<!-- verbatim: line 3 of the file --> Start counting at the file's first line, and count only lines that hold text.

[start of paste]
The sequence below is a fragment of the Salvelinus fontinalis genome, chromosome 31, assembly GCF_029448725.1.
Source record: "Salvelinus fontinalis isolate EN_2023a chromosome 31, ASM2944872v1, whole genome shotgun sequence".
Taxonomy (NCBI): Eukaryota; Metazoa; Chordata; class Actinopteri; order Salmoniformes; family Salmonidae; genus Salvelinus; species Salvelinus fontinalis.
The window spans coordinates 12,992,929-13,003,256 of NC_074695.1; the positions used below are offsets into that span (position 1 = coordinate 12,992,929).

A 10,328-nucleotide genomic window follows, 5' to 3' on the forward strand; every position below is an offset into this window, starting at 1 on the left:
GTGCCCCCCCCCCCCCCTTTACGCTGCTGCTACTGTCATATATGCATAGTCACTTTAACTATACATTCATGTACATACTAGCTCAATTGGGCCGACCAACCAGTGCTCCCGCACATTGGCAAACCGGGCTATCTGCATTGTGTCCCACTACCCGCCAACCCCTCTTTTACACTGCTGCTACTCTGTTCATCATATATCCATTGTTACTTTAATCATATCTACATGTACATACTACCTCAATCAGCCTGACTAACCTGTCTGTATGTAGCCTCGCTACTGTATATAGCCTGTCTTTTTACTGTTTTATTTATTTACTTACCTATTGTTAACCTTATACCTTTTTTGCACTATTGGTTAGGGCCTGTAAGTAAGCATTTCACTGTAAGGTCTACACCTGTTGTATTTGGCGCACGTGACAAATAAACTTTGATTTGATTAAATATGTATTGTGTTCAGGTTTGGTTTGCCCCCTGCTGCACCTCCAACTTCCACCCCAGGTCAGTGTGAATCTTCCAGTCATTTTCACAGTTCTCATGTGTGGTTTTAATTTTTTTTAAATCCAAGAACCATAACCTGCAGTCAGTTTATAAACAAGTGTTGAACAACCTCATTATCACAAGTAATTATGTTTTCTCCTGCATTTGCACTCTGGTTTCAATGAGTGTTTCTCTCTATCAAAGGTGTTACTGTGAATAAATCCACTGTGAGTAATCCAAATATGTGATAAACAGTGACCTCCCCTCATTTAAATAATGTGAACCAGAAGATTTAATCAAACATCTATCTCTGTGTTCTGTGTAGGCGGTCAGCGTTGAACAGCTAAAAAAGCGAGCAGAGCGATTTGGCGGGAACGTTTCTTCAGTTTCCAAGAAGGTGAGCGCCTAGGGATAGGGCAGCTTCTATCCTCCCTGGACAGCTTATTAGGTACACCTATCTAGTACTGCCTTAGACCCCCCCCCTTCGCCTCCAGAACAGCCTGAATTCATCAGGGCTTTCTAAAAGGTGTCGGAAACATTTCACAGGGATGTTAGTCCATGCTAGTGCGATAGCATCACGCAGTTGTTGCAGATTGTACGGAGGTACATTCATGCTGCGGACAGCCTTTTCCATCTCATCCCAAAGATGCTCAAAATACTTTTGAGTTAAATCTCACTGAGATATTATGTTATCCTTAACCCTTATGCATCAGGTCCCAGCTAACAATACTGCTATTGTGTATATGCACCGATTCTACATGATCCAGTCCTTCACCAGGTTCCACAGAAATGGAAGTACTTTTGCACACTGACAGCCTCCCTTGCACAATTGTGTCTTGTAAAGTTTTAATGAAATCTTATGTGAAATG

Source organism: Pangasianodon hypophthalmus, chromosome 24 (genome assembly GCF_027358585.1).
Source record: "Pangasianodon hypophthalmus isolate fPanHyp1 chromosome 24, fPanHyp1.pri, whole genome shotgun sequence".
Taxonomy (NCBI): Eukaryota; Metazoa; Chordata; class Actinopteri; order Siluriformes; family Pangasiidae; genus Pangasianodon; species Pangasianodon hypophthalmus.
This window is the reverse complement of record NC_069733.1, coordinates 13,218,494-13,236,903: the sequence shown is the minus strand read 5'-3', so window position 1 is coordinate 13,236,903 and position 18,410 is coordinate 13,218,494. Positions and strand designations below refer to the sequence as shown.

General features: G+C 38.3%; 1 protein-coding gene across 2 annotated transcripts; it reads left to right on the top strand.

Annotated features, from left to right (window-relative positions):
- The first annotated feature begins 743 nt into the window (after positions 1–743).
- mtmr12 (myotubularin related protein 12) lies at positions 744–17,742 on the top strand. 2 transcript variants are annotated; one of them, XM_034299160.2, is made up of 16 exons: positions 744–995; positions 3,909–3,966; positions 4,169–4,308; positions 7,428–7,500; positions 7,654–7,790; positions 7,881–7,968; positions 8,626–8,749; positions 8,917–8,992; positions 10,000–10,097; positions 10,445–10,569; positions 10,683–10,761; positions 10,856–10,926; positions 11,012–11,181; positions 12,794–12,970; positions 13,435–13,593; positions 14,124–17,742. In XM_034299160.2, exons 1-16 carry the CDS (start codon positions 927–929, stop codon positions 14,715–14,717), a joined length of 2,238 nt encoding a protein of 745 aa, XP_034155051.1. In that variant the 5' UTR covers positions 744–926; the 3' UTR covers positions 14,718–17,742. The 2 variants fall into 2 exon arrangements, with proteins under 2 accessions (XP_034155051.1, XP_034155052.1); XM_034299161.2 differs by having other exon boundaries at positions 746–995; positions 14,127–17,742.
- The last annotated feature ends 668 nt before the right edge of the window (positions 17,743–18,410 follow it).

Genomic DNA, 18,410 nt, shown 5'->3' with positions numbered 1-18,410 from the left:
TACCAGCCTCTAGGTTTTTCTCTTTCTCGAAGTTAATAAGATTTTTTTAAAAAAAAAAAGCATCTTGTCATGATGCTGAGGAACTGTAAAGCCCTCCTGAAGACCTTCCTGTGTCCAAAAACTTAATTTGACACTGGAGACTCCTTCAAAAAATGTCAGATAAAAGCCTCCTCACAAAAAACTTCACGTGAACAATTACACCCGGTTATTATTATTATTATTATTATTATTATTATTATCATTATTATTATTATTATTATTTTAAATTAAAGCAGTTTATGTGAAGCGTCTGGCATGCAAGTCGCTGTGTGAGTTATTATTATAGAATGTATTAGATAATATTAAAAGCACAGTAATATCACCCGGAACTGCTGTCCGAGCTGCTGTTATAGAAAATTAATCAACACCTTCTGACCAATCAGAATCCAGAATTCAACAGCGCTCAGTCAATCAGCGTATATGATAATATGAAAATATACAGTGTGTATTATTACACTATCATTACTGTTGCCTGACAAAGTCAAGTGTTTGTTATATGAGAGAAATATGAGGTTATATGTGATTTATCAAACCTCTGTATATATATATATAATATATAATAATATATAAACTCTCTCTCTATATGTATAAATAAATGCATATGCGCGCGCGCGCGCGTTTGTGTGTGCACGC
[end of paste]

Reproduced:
Taxonomy (NCBI): Eukaryota; Metazoa; Chordata; class Actinopteri; order Salmoniformes; family Salmonidae; genus Salvelinus; species Salvelinus fontinalis.